on May 18, 2003
"When is science taught?..."
I don't know so much about this, but we have been told over the last
several years that Boeing, Microsoft, and former Immunex leaders would
continuously go back to Washington, D.C. year after year to up the
number of visas allowed to bring foreigners in to take the jobs we
cannot fill with our own people. It is good to bring talent into the
country, and businesses that are international need to hire
internationally, but I am getting the impression that perhaps we should
be filling some of these positions with our own.
Since I can remember, science was seen as something for only a few and
even a subject for nerdy types. It seems slowly over time we are
getting away from this through these different waves of reform. And,
the young children in our program now do not have that sense I thnk.
Almost all of them love science, and they see that all other children
can do science. I believe that it is when those who start with this
kind of guided inquiry at the kindergarten level and continue having it
in most of their K-12 years become the superintendents and other
leaders that science may get more quality time and recognition as a
core subject. (Right now most teachers and principals are convinced
that science instruction benefits children in multiple ways, but people
who are not in the classroom very much or at all still need
In the eleven years that I have been involved in science reform, I have
seen substantial change in how science is viewed but we probably need
another twenty years or more with the same intense level of work to be
where we want to be. (One scientist said to me it is not a twenty year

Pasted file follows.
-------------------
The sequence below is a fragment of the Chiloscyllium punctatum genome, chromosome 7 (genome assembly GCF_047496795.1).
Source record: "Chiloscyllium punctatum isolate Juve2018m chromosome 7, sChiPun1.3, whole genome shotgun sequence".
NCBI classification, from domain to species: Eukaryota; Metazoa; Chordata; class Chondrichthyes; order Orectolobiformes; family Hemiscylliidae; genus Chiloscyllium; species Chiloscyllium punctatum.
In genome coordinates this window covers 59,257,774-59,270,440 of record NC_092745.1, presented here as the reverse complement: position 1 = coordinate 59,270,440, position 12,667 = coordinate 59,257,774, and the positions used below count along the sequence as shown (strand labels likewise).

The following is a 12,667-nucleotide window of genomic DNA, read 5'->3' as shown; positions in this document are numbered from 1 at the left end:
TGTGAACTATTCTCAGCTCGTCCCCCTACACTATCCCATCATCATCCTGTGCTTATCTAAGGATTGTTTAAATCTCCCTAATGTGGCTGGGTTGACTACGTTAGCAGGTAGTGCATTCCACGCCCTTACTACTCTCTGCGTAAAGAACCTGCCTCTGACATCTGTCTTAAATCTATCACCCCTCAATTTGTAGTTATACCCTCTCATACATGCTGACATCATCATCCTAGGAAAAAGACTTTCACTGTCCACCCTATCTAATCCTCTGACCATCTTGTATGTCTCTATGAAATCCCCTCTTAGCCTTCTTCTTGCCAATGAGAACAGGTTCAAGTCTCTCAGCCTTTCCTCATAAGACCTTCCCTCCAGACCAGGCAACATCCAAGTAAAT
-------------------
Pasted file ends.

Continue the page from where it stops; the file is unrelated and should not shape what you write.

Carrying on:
project, it is a forever project.)
Bill Schmidt (TIMSS study) focuses on the need for providing all
children with a common, coherent, rigorous curriculum. It struck me as
unusual that he focuses on curriculum when everyone else is focusing on
student conceptual understanding and instruction. The notion of
common, cohherent, and rigorous curriculum make a lot of sense. (In
the higher scoring TIMSS countries, they have that according to
Schmidt.) Also, the professional development needs to be added to
provide some level of common, coherent, and rigorous level of
implementation/instruction. He makes a lot of sense; more people
should listen to him and take heed. Such as, why is every district in
our country spending thousands and thousands of dollars on developing
their own standards; we are all trying to reinvent the wheel so often.
It is not cost effective!
I think these LSCs are helping us address some of Schmidt's concerns.
As long as science is taught during the school hours so that all
children receive it, then perhaps providing the common, coherent,
rigorous curriculum with support on how to teach the curriculum is a
good start to the big shift we need to make to allow science to be a